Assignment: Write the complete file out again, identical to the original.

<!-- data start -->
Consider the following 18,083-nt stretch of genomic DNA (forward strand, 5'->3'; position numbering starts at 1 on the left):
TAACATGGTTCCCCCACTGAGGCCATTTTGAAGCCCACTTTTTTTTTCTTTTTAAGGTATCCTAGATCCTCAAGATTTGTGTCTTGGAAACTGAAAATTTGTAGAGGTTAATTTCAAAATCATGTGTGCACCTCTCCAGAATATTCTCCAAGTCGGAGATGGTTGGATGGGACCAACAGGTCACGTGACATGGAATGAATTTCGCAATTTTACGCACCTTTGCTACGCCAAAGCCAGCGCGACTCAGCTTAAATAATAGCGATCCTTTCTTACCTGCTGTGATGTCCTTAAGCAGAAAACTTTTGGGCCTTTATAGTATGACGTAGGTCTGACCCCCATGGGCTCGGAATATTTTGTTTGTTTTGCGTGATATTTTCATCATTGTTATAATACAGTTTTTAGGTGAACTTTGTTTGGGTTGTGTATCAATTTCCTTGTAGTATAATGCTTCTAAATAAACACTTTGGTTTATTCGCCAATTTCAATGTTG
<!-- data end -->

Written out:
Consider the following 18,083-nt stretch of genomic DNA (forward strand, 5'->3'; position numbering starts at 1 on the left):
TAACATGGTTCCCCCACTGAGGCCATTTTGAAGCCCACTTTTTTTTTCTTTTTAAGGTATCCTAGATCCTCAAGATTTGTGTCTTGGAAACTGAAAATTTGTAGAGGTTAATTTCAAAATCATGTGTGCACCTCTCCAGAATATTCTCCAAGTCGGAGATGGTTGGATGGGACCAACAGGTCACGTGACATGGAATGAATTTCGCAATTTTACGCACCTTTGCTACGCCAAAGCCAGCGCGACTCAGCTTAAATAATAGCGATCCTTTCTTACCTGCTGTGATGTCCTTAAGCAGAAAACTTTTGGGCCTTTATAGTATGACGTAGGTCTGACCCCCATGGGCTCGGAATATTTTGTTTGTTTTGCGTGATATTTTCATCATTGTTATAATACAGTTTTTAGGTGAACTTTGTTTGGGTTGTGTATCAATTTCCTTGTAGTATAATGCTTCTAAATAAACACTTTGGTTTATTCGCCAATTTCAATGTTG